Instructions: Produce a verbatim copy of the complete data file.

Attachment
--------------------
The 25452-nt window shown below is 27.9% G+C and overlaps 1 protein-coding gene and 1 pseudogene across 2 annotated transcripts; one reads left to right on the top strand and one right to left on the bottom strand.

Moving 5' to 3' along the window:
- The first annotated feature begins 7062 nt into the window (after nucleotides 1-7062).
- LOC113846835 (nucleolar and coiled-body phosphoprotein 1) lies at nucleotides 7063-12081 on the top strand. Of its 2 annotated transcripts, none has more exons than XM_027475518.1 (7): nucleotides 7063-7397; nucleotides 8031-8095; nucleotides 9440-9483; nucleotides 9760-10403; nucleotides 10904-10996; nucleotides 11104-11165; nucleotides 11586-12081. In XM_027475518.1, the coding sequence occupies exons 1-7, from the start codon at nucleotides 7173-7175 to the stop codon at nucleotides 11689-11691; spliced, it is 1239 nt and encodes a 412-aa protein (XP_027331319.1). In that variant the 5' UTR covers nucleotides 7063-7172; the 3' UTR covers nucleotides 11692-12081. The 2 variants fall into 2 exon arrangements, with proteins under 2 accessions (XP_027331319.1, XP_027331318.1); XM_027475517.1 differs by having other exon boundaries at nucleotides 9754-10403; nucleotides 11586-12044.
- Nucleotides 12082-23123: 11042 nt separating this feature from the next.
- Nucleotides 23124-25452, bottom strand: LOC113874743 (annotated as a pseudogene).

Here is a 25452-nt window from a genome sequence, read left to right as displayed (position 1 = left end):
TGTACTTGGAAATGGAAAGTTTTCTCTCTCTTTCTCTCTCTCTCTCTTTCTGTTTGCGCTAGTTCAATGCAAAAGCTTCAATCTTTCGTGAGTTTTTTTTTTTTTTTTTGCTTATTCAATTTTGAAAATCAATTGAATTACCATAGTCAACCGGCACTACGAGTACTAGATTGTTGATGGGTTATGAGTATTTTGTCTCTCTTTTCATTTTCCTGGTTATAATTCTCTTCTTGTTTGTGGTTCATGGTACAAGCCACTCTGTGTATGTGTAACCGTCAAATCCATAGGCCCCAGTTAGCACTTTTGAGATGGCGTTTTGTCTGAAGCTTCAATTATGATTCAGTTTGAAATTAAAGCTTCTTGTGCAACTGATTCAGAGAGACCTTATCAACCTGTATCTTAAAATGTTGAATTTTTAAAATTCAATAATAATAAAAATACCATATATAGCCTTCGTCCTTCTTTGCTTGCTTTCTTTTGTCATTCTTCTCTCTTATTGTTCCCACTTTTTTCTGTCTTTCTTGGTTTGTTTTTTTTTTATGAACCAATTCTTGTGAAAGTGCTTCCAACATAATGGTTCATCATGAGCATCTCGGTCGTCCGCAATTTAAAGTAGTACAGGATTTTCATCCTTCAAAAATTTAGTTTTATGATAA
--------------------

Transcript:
The 25452-nt window shown below is 27.9% G+C and overlaps 1 protein-coding gene and 1 pseudogene across 2 annotated transcripts; one reads left to right on the top strand and one right to left on the bottom strand.

Moving 5' to 3' along the window:
- The first annotated feature begins 7062 nt into the window (after nucleotides 1-7062).
- LOC113846835 (nucleolar and coiled-body phosphoprotein 1) lies at nucleotides 7063-12081 on the top strand. Of its 2 annotated transcripts, none has more exons than XM_027475518.1 (7): nucleotides 7063-7397; nucleotides 8031-8095; nucleotides 9440-9483; nucleotides 9760-10403; nucleotides 10904-10996; nucleotides 11104-11165; nucleotides 11586-12081. In XM_027475518.1, the coding sequence occupies exons 1-7, from the start codon at nucleotides 7173-7175 to the stop codon at nucleotides 11689-11691; spliced, it is 1239 nt and encodes a 412-aa protein (XP_027331319.1). In that variant the 5' UTR covers nucleotides 7063-7172; the 3' UTR covers nucleotides 11692-12081. The 2 variants fall into 2 exon arrangements, with proteins under 2 accessions (XP_027331319.1, XP_027331318.1); XM_027475517.1 differs by having other exon boundaries at nucleotides 9754-10403; nucleotides 11586-12044.
- Nucleotides 12082-23123: 11042 nt separating this feature from the next.
- Nucleotides 23124-25452, bottom strand: LOC113874743 (annotated as a pseudogene).

Here is a 25452-nt window from a genome sequence, read left to right as displayed (position 1 = left end):
TGTACTTGGAAATGGAAAGTTTTCTCTCTCTTTCTCTCTCTCTCTCTTTCTGTTTGCGCTAGTTCAATGCAAAAGCTTCAATCTTTCGTGAGTTTTTTTTTTTTTTTTTGCTTATTCAATTTTGAAAATCAATTGAATTACCATAGTCAACCGGCACTACGAGTACTAGATTGTTGATGGGTTATGAGTATTTTGTCTCTCTTTTCATTTTCCTGGTTATAATTCTCTTCTTGTTTGTGGTTCATGGTACAAGCCACTCTGTGTATGTGTAACCGTCAAATCCATAGGCCCCAGTTAGCACTTTTGAGATGGCGTTTTGTCTGAAGCTTCAATTATGATTCAGTTTGAAATTAAAGCTTCTTGTGCAACTGATTCAGAGAGACCTTATCAACCTGTATCTTAAAATGTTGAATTTTTAAAATTCAATAATAATAAAAATACCATATATAGCCTTCGTCCTTCTTTGCTTGCTTTCTTTTGTCATTCTTCTCTCTTATTGTTCCCACTTTTTTCTGTCTTTCTTGGTTTGTTTTTTTTTTATGAACCAATTCTTGTGAAAGTGCTTCCAACATAATGGTTCATCATGAGCATCTCGGTCGTCCGCAATTTAAAGTAGTACAGGATTTTCATCCTTCAAAAATTTAGTTTTATGATAA